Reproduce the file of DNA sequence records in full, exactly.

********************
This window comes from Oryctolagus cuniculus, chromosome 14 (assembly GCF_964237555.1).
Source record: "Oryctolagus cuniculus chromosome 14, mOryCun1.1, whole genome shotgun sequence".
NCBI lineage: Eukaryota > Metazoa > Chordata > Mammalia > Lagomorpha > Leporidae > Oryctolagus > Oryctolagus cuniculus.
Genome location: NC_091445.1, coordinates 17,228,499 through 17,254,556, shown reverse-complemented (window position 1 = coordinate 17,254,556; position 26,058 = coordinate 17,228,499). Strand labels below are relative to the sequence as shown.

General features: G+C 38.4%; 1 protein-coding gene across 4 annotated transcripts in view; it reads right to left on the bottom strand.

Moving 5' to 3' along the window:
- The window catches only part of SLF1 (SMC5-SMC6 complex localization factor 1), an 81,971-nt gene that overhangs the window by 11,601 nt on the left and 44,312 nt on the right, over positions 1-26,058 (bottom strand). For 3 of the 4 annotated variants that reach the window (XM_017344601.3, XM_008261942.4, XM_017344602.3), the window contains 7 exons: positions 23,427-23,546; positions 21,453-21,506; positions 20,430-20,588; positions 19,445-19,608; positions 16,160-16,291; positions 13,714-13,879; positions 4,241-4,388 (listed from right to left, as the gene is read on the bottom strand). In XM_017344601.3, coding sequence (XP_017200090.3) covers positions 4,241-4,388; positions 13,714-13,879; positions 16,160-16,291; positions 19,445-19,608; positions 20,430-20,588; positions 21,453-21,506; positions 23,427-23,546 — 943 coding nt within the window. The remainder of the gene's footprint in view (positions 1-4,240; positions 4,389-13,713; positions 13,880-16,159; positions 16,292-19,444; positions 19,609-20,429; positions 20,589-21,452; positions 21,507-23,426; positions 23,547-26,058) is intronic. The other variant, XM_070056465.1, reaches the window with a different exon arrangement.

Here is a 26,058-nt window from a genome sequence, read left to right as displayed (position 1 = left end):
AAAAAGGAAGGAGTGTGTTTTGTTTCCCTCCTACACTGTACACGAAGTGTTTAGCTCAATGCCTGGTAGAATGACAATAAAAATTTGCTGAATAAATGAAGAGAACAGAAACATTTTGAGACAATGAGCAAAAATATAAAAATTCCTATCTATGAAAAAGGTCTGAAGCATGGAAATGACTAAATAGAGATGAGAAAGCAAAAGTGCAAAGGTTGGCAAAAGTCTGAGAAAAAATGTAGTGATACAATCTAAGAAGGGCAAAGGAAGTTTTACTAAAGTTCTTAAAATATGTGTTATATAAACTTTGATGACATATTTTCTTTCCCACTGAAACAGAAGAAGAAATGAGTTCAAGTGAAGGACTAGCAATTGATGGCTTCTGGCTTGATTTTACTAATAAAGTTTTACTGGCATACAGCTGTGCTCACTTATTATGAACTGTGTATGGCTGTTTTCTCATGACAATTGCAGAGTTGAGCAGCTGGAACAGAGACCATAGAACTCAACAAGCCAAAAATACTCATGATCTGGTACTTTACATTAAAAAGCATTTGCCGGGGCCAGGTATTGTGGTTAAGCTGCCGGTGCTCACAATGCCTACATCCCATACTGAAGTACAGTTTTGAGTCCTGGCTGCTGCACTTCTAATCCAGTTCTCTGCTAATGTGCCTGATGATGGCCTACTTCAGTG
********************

This window comes from Oryctolagus cuniculus, chromosome 14 (assembly GCF_964237555.1).
Source record: "Oryctolagus cuniculus chromosome 14, mOryCun1.1, whole genome shotgun sequence".
NCBI lineage: Eukaryota > Metazoa > Chordata > Mammalia > Lagomorpha > Leporidae > Oryctolagus > Oryctolagus cuniculus.
Genome location: NC_091445.1, coordinates 17,228,499 through 17,254,556, shown reverse-complemented (window position 1 = coordinate 17,254,556; position 26,058 = coordinate 17,228,499). Strand labels below are relative to the sequence as shown.

General features: G+C 38.4%; 1 protein-coding gene across 4 annotated transcripts in view; it reads right to left on the bottom strand.

Moving 5' to 3' along the window:
- The window catches only part of SLF1 (SMC5-SMC6 complex localization factor 1), an 81,971-nt gene that overhangs the window by 11,601 nt on the left and 44,312 nt on the right, over positions 1-26,058 (bottom strand). For 3 of the 4 annotated variants that reach the window (XM_017344601.3, XM_008261942.4, XM_017344602.3), the window contains 7 exons: positions 23,427-23,546; positions 21,453-21,506; positions 20,430-20,588; positions 19,445-19,608; positions 16,160-16,291; positions 13,714-13,879; positions 4,241-4,388 (listed from right to left, as the gene is read on the bottom strand). In XM_017344601.3, coding sequence (XP_017200090.3) covers positions 4,241-4,388; positions 13,714-13,879; positions 16,160-16,291; positions 19,445-19,608; positions 20,430-20,588; positions 21,453-21,506; positions 23,427-23,546 — 943 coding nt within the window. The remainder of the gene's footprint in view (positions 1-4,240; positions 4,389-13,713; positions 13,880-16,159; positions 16,292-19,444; positions 19,609-20,429; positions 20,589-21,452; positions 21,507-23,426; positions 23,547-26,058) is intronic. The other variant, XM_070056465.1, reaches the window with a different exon arrangement.

Here is a 26,058-nt window from a genome sequence, read left to right as displayed (position 1 = left end):
AAAAAGGAAGGAGTGTGTTTTGTTTCCCTCCTACACTGTACACGAAGTGTTTAGCTCAATGCCTGGTAGAATGACAATAAAAATTTGCTGAATAAATGAAGAGAACAGAAACATTTTGAGACAATGAGCAAAAATATAAAAATTCCTATCTATGAAAAAGGTCTGAAGCATGGAAATGACTAAATAGAGATGAGAAAGCAAAAGTGCAAAGGTTGGCAAAAGTCTGAGAAAAAATGTAGTGATACAATCTAAGAAGGGCAAAGGAAGTTTTACTAAAGTTCTTAAAATATGTGTTATATAAACTTTGATGACATATTTTCTTTCCCACTGAAACAGAAGAAGAAATGAGTTCAAGTGAAGGACTAGCAATTGATGGCTTCTGGCTTGATTTTACTAATAAAGTTTTACTGGCATACAGCTGTGCTCACTTATTATGAACTGTGTATGGCTGTTTTCTCATGACAATTGCAGAGTTGAGCAGCTGGAACAGAGACCATAGAACTCAACAAGCCAAAAATACTCATGATCTGGTACTTTACATTAAAAAGCATTTGCCGGGGCCAGGTATTGTGGTTAAGCTGCCGGTGCTCACAATGCCTACATCCCATACTGAAGTACAGTTTTGAGTCCTGGCTGCTGCACTTCTAATCCAGTTCTCTGCTAATGTGCCTGATGATGGCCTACTTCAGTG